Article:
Patricia O’Hara: Dream Tracks

O’Hara meditates on where the train can take you @ The Common.

The New York-New Haven train (three or four cars, caboose, and an engine) leaves my hometown for Grand Central Station by day, by night, by day again, clack, clack, clacking through my backyard. Behind the storage tanks of B.J. Dolan’s Home Fuel Oil Company, the train pushes across the swamp meadows. Not so fast that I can’t see the passengers, though Margaret and Muriel and I hide in the tall grass because our mothers have forbidden, very forbidden, playing on the tracks. But fast enough so that the sticky milkweed and Queen Anne’s Lace bend backward, shocked, in the train’s wind wake. And then it’s safe to come out and look for the pennies we’ve laid on the tracks, thinned now, their presidential faces and patriotic mottos erased. 

These are the dog days of August, and we are the Lost Girls in ponytails, and though we have made a pact—together forever—I keep one eye always on the caboose as I listen for the fire siren that calls us to our five-o’clock suppers in our mothers’ kitchens.
 

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Every week day a small contingent of men leaves town on the morning train and comes back in the evening, and in between they work at being what my mother calls “big shot executives.” I wonder where the big shot neighborhoods in my town are because I’ve sure never seen them. One morning my father drives past the suits on the platform and says, keeping his eyes on the road: “Nothing but a goddamn one-horse town. Don’t ever forget it.”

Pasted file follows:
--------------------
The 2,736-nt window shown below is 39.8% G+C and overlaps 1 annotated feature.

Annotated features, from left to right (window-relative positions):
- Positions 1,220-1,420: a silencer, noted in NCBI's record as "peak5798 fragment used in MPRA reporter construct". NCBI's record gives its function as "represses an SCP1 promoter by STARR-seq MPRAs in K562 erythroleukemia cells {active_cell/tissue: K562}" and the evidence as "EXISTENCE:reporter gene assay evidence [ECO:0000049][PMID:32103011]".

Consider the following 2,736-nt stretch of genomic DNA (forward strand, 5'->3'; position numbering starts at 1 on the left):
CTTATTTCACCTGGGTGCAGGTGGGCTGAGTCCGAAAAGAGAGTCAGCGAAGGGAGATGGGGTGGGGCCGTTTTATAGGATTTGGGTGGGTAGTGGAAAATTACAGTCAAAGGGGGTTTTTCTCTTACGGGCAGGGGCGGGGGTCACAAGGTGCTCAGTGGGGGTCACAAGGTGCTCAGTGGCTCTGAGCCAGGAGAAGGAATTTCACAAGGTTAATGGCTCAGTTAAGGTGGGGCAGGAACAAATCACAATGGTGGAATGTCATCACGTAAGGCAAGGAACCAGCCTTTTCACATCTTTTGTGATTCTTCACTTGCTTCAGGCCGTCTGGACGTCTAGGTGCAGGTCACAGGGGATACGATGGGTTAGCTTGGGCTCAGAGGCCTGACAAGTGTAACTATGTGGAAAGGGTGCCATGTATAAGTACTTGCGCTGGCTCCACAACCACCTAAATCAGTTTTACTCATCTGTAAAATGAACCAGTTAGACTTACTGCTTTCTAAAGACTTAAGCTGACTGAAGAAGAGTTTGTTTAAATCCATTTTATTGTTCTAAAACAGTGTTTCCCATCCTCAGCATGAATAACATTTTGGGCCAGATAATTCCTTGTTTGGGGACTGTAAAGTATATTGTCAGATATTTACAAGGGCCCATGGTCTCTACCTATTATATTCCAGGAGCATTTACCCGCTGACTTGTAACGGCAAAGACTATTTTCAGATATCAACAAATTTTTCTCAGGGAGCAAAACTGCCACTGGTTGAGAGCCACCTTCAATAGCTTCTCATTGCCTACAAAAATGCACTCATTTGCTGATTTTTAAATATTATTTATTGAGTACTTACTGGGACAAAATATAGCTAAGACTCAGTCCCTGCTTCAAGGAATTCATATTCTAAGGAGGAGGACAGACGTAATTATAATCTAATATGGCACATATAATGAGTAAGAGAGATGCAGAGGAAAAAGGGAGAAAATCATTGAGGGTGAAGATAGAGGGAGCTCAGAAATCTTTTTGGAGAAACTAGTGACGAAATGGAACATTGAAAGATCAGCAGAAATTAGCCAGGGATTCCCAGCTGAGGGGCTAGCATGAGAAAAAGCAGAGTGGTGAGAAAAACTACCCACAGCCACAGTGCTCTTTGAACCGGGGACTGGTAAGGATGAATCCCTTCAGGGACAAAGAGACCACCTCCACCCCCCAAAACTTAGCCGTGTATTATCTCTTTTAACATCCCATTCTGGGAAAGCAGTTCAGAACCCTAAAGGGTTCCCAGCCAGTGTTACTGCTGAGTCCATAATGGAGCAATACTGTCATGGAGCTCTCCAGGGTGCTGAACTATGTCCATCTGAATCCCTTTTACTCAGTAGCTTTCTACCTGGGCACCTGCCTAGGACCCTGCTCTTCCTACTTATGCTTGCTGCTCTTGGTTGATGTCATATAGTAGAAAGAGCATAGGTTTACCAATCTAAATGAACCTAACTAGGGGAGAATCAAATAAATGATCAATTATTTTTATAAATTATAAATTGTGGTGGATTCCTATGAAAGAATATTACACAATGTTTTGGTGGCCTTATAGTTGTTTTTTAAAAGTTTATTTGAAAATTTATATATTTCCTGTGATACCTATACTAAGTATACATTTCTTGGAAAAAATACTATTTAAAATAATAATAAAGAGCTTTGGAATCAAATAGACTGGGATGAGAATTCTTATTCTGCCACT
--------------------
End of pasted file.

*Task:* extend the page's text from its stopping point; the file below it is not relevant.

My father: worker in the ball bearing factory, waiter at night, man who never lived farther than a five-mile radius from the house he and my mother bought with a VA mortgage in the 1950s. No, that’s not quite true, either. My father leaves home once. 
One Wednesday morning when I am eleven, my father takes the train to New York City. He doesn’t call in sick to the factory. He doesn’t leave a note for my mother and me. He just drives to the station, catches the 6:30 train, then later boards a jet airplane for San Francisco to find his brother Jack who had likewise, some five or six years earlier, left his wife and daughter. 

Two weeks later, our parish priest, Monsignor Scully, shames my father into coming home. When the prodigal father returns, he gives me a penitent five-dollar bill, and I walk into town and buy myself an album by a popular, teenaged girl singer, Leslie Gore. It’s my party, and I’ll cry if I want to. I play it a lot that winter and think how someday I’m going to run away from home, too.

Image:  Michel Legarde @ F-Stop Magazine

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